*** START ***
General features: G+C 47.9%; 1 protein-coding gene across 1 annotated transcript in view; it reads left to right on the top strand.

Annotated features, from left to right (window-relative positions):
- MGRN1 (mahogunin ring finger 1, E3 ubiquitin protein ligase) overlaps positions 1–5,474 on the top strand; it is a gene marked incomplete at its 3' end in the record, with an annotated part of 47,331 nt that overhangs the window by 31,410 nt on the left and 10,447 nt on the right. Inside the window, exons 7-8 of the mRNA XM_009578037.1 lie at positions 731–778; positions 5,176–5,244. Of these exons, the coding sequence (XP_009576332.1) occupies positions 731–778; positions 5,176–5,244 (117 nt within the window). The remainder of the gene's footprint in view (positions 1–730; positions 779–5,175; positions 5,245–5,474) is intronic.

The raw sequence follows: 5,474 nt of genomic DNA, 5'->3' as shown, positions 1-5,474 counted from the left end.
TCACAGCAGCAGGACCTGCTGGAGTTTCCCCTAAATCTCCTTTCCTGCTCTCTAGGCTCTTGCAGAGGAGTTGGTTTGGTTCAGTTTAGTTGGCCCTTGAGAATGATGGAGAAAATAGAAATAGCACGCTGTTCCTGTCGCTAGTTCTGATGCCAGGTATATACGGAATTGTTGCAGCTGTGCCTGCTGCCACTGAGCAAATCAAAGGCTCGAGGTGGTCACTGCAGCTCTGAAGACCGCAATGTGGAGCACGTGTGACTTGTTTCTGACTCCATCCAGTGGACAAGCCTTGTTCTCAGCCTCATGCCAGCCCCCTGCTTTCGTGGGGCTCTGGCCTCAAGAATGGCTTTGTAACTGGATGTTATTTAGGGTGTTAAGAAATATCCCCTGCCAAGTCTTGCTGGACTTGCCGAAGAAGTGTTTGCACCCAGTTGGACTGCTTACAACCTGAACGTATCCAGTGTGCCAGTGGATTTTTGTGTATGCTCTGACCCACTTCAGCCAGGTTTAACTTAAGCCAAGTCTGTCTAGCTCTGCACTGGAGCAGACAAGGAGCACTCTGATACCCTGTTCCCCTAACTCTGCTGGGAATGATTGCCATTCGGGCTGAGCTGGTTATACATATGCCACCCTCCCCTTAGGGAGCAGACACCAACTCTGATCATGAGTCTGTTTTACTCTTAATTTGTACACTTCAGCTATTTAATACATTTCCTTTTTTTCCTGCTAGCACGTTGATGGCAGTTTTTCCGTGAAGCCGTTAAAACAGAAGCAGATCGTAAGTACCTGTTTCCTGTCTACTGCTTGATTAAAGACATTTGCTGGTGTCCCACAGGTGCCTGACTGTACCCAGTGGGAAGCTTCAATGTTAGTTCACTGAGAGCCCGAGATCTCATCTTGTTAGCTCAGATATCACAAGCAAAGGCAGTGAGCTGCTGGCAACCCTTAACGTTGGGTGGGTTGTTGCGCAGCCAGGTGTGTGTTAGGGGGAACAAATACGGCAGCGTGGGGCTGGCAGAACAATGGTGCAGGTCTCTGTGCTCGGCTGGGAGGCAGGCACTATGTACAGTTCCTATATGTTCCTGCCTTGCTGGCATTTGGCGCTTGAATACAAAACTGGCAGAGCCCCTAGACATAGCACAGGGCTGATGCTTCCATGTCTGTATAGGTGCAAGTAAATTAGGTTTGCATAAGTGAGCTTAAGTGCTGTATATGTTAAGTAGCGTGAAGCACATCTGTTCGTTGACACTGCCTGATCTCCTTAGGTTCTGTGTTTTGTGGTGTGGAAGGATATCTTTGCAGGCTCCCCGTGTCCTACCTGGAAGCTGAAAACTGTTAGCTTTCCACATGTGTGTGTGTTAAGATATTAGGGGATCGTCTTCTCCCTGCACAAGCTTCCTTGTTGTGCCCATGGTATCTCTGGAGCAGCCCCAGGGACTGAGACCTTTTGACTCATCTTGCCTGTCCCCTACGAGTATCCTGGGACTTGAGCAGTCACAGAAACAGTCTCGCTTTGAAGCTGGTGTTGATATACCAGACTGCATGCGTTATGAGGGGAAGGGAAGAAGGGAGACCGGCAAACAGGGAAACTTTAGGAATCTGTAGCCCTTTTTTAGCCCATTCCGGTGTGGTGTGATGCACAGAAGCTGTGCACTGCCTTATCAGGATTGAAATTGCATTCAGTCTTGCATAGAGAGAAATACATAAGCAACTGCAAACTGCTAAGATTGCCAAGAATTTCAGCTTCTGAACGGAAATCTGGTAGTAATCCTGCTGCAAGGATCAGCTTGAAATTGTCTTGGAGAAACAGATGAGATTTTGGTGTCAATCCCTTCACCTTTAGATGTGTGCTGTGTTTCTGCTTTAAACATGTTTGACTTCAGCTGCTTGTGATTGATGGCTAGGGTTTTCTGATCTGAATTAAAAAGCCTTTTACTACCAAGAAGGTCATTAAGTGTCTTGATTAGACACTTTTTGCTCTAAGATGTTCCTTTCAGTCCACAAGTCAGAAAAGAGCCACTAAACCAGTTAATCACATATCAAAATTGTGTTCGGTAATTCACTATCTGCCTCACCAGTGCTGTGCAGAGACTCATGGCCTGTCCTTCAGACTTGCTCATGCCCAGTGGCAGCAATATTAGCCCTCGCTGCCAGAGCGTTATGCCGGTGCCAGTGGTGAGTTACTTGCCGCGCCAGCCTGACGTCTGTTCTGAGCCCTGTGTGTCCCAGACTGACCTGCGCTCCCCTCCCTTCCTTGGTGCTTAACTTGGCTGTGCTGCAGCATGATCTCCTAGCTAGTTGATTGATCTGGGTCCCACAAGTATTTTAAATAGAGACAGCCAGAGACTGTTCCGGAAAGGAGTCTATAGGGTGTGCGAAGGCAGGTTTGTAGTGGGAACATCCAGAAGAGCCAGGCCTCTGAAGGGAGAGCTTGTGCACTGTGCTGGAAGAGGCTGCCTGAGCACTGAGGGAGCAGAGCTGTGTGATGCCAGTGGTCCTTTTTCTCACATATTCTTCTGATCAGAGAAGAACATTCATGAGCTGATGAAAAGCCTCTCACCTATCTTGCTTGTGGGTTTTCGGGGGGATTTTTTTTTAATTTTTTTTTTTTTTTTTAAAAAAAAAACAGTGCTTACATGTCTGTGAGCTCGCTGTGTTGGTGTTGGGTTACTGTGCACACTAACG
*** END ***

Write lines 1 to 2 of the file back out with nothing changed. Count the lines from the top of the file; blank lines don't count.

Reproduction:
General features: G+C 47.9%; 1 protein-coding gene across 1 annotated transcript in view; it reads left to right on the top strand.

Annotated features, from left to right (window-relative positions):